Physics Colloquium: Advanced Fabrication of DNA coated Colloids
Advanced Fabrication of DNA coated Colloids
Dr. Jairo A. Diaz A.
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Millions of microscale “building blocks” can self-assemble into much larger structures capable of creating rich emerging properties (e.g., cells forming tissues, particles forming crystals). However, decorating the surface and controlling the shape of a simple microscale block remain challenging, requiring nanoscale precision to efficiently encode self-assembly instructions. The complexity and cost of such tasks increase when extended to millions of building blocks. I will present a novel tool where short DNA strands are used to both design shape and program binding information for colloids in bulk. The molecular precision of DNA design opens a window for rapid nanoscopic decoration, where deformations and symmetries can be programmed with ”molecular” resolution. Patch symmetries and DNA sequence are sorted in the liquid phase, while controlled transition to the solid phasefreezes-in the DNA designs for further assembly. This method enables the production of monodisperse DNA-coated faceted particles in the order of minutes. The novel multi-DNA patchy particles holds promise to rapidly access metastable regions in phase dia-grams, offering unique opportunities to extend the number of realizable self-assembled structures.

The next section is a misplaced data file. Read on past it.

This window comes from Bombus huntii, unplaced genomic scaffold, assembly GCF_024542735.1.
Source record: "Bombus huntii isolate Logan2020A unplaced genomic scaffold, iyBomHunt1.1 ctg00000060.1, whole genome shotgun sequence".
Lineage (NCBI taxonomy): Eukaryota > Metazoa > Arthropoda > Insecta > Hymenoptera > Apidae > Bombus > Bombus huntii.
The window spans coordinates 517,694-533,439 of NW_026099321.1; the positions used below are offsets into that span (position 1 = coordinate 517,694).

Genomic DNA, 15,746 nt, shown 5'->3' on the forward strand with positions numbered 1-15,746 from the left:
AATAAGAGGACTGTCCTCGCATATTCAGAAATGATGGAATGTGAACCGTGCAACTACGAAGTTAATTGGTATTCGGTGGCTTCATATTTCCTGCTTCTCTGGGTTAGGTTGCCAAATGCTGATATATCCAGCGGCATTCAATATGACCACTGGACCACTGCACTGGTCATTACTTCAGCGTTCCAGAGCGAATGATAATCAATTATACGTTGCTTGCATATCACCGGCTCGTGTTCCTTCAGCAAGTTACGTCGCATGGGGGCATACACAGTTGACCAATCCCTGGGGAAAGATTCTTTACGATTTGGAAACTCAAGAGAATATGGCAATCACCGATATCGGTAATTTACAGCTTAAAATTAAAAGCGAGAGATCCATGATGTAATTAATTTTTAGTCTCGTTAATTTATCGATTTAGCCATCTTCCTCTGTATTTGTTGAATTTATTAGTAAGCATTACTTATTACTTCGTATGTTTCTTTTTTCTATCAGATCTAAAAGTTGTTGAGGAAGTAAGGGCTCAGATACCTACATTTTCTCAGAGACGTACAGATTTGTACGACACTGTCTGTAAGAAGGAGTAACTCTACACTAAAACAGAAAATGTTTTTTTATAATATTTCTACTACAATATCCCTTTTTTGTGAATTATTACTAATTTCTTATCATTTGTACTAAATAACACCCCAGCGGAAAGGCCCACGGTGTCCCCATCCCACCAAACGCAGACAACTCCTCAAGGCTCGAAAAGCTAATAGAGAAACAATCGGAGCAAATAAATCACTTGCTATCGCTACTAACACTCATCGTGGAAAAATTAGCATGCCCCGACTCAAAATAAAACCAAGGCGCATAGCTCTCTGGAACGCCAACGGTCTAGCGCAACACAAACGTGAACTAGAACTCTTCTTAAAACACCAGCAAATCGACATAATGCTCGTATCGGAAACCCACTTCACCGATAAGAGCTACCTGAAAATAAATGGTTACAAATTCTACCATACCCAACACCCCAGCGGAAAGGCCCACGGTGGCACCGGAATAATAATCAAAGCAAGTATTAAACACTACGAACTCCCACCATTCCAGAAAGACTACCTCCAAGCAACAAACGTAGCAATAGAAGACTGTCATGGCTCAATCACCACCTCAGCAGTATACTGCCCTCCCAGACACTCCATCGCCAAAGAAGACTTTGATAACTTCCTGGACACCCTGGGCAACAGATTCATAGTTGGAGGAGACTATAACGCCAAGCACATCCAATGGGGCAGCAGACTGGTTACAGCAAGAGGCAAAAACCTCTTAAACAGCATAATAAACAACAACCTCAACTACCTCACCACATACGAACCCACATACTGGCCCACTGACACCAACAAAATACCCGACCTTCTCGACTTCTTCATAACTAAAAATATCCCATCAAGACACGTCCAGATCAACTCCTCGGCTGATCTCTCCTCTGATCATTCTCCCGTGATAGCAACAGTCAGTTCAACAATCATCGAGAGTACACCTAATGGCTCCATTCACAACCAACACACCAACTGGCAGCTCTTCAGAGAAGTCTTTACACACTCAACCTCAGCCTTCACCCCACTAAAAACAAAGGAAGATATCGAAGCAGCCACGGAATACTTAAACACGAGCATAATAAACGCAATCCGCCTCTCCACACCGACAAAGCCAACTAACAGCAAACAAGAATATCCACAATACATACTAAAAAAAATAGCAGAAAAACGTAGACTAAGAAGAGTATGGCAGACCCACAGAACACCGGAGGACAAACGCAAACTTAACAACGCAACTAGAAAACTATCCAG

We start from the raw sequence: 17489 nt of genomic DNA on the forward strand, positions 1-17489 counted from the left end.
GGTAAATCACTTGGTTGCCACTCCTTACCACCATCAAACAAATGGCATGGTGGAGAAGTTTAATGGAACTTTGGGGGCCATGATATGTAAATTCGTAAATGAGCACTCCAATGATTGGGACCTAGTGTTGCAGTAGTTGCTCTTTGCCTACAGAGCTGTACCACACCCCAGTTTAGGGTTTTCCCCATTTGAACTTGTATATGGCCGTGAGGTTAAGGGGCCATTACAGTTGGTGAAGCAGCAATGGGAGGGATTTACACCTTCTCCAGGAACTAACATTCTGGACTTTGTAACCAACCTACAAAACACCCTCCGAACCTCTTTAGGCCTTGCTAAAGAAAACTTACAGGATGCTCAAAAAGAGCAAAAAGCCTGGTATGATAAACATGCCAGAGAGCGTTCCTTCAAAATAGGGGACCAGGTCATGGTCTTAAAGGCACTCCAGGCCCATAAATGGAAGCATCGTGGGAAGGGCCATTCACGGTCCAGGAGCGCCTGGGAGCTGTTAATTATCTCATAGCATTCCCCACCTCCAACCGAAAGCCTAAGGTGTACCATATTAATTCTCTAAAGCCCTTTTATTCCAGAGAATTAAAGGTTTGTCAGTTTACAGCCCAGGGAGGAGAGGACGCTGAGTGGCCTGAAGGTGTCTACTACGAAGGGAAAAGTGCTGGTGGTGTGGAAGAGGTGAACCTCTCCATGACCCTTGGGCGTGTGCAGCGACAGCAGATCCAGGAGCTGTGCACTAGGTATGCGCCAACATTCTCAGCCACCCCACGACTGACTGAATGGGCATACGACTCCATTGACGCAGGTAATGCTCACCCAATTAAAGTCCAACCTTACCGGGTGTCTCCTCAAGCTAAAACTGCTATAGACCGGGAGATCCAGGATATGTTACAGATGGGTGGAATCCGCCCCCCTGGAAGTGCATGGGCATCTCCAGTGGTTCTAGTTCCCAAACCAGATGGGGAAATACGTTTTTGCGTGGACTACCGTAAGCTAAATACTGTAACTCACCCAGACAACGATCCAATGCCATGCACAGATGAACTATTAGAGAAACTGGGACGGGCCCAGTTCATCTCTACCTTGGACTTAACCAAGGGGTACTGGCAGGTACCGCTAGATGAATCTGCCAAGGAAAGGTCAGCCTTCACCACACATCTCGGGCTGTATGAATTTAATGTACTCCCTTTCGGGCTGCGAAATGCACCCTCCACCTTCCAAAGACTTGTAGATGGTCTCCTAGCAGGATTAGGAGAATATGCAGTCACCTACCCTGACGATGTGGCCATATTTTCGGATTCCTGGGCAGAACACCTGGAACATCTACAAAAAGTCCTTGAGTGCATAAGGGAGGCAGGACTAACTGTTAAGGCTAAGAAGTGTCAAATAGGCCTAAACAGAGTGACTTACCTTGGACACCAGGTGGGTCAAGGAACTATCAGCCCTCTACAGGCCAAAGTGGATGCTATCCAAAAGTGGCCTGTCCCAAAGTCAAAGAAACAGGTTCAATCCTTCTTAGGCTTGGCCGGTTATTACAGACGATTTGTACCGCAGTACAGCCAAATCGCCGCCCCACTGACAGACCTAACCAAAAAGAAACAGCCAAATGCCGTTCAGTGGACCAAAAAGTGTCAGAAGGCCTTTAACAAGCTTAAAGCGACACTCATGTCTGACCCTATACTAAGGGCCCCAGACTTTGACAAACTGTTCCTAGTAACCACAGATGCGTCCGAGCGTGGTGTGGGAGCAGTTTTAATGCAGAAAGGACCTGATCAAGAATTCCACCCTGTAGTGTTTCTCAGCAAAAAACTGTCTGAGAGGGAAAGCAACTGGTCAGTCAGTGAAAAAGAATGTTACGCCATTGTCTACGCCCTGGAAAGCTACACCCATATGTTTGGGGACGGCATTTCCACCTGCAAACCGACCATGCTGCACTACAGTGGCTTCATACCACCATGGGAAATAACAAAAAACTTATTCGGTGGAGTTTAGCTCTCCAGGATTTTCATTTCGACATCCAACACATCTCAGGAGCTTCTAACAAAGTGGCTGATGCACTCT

Dr. Jairo Diaz specializes in the experimental study of soft matter (e.g., liquids, gels, etc.). As a postdoctoral research associate at the Center for Soft Matter Research (CSMR) in New York University (NYU), Dr. Diaz focused on the fabrication and self-assembly of DNA-coated colloids working with Prof. Pine. Together with NYU Prof. Grier and Prof. Hoyos from the ESPCI-CNRS in France, Dr. Diaz also investigated the hydrodynamic phenomena involved during the acoustic levitation of emulsion droplets. Dr. Diaz further extended his training in soft matter to biological systems working with Prof. Elbaum-Garfinkle at the Advanced Science Research Center (ASRC) Structural Biology Initiative at The City University of New York (CUNY). Dr. Diaz received his B.Sc. in Chemical Engineering from the National University of Colombia, Bogota, and his Ph.D. in Materials Science from Purdue University. His doctoral research was primarily focused on controlling the self-assembly of chiral cellulose nanocrystals to control thermal and optical properties of thin films used in organic electronics. His work has enabled new avenues for the exploration of soft materials, deserving recognition from Purdue University, the Materials Research Society, and the Simons Foundation.
All are welcome. Those with interest in the topic.
When and Where
This is an RIT Only Event